The Seven Deadly Sex Sins: Wrath
Maybe We Should Go To Bed Angry: by Jon Pressick of Sex in Words
Anger, in sex and relationships, is not an easy matter to discuss. The societally enforced fantasy is that we find someone, we fall in love, we stay in love and we live happily ever after. Never is there a problem. Never is there an argument. Never is there disagreement. And even on the very off chance that a wee misunderstanding comes up, never do you go to bed angry.
Of course, this fantasy is rarely reality. If it is, here’s hoping you also play the Lotto and bet at the racetrack because you obviously have some kind of lucky horseshoe stuck right up your ass (and if it feels good in there, enjoy!) For the majority of us though, we have relationships that do involve conflict and resolution, arguments and peacemaking.
And this is completely natural. We are humans and we get angry. People do things we disapprove of and it hurts us. People sleep on couches all the damn time because arguments do not always end at bedtime. In really extreme situations, our wrath can be an overpowering emotion that causes significant relationship damage. And while it might not be your biggest concern at the time, that wrath, this month’s deadly sex sin, could irreparably damage your sexual relationship.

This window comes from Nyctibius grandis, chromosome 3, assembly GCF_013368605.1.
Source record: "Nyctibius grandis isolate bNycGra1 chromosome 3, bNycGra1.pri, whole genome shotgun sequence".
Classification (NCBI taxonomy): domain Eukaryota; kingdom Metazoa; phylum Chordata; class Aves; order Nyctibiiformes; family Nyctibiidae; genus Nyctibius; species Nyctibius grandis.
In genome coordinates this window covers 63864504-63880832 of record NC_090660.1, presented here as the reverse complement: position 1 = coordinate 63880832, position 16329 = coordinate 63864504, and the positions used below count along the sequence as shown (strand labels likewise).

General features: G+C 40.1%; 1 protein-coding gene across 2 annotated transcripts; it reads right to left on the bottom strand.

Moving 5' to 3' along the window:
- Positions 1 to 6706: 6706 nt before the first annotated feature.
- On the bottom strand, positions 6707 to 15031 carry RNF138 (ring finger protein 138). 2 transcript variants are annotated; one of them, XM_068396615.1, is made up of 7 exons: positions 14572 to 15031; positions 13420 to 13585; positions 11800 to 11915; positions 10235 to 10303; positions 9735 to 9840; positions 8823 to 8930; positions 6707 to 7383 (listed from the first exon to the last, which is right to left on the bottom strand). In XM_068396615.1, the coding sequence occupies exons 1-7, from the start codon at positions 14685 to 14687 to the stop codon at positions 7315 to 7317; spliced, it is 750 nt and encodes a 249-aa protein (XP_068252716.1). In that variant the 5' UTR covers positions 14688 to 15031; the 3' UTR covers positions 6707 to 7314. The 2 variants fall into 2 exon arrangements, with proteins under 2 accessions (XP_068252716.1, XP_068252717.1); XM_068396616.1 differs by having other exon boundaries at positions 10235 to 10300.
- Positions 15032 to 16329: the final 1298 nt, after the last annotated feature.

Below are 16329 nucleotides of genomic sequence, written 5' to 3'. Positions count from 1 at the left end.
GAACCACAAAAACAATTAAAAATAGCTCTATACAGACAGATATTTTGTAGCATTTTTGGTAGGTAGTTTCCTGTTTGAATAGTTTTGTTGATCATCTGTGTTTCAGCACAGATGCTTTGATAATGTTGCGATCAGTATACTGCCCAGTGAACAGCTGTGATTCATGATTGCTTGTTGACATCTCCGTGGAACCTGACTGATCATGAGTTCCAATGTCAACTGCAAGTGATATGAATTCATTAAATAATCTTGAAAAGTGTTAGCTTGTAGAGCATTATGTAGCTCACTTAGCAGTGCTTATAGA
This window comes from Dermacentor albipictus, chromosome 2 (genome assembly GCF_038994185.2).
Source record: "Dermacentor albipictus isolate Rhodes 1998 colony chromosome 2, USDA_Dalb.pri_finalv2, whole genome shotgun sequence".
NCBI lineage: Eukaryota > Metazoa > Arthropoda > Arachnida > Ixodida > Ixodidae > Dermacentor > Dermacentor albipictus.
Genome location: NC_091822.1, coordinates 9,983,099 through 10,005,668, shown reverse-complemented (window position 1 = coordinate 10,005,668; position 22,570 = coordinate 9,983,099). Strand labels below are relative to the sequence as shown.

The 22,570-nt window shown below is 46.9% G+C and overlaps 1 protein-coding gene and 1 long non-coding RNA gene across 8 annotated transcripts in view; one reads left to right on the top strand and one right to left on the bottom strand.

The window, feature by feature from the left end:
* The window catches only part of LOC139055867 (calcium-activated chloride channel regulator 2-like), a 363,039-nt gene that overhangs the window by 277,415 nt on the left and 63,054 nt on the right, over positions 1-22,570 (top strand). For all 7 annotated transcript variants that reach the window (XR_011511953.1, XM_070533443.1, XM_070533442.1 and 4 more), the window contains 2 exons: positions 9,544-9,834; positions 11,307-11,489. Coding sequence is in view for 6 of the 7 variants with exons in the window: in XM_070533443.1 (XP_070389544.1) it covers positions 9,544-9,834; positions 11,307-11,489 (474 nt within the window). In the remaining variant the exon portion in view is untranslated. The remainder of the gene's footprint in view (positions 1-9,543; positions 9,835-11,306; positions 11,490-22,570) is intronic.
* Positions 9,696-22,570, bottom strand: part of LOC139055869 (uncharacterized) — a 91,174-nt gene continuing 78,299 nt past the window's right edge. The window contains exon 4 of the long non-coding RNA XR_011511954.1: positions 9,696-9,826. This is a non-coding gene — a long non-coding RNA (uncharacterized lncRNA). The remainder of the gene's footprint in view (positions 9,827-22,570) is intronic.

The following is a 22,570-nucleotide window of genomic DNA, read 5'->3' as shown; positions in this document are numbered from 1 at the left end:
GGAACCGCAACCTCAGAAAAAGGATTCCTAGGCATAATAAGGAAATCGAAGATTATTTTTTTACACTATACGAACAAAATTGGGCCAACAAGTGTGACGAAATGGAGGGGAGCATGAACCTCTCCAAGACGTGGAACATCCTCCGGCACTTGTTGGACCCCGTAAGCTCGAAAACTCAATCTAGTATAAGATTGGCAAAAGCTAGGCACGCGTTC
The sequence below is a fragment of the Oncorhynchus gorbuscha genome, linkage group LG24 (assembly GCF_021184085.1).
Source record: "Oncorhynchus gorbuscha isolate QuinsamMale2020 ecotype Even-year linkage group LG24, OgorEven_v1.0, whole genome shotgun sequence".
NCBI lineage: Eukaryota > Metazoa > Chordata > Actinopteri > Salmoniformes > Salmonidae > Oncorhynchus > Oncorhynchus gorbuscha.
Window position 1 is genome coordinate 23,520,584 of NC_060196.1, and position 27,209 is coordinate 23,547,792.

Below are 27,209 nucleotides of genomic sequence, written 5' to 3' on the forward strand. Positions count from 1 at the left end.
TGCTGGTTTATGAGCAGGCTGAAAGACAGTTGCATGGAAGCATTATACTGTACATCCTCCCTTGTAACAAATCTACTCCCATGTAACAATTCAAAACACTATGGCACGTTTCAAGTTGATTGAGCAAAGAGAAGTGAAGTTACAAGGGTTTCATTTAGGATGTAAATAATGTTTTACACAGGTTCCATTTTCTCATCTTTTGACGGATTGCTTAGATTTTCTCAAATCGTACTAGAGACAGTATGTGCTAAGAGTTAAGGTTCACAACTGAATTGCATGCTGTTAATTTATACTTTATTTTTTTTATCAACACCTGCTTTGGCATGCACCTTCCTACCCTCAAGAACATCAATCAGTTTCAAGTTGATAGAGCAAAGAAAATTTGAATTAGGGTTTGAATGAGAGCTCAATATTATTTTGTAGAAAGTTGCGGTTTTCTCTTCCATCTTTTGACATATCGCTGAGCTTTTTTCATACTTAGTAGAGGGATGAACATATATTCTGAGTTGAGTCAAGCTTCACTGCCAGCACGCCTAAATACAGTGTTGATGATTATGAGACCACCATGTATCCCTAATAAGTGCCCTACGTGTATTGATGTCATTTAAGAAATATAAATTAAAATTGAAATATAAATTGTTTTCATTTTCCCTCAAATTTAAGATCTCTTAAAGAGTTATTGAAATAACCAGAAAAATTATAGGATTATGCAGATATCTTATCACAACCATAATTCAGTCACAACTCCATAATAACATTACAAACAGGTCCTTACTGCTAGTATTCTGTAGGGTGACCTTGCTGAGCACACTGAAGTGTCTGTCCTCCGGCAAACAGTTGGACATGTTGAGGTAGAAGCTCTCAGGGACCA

Before discussing the specific issue of anger affecting sexual relationships, we must remember that domestic violence, including non-consensual sexual assault and rape, is a serious issue that affects far too many people—the overwhelming majority of whom are women. And there is absolutely nothing at all sexy about domestic violence. If you are in a relationship and your partner abuses you, emotionally, mentally, physically, financially or in any other way, there are organizations in your community that can help you with the situation.
Hopefully it isn’t too odd and jarring to transition this discussion into a portrayal of positive sexual violence. But there is potential here, if the situation is conducive.
The first we need to do is define, probably loosely, the idea of positive sexual violence. There are many acts, that are either sexual or related to sex that can be considered violent. However, because they are given a context, they are not considered a negative or problem situation. These actions, such as spanking, paddling, slapping, punching, caning…the list goes on and on, would be considered an act of violence if they occurred on the street. However, in the context of a consensual relationship, a hook-up or long-term, it is definitely possible to consent to sexual violence.
And it could be entirely therapeutic for both parties involved. It could be a way to resolve conflict, conclude arguments and deal with wrath.
This line of thinking will fly in the face of relationship equality and what we know about domestic violence situations. It is a challenging thought and it will definitely not be for everybody. However, the institution of physical punishments to resolve angry situations could turn into a deeply connected new relationship.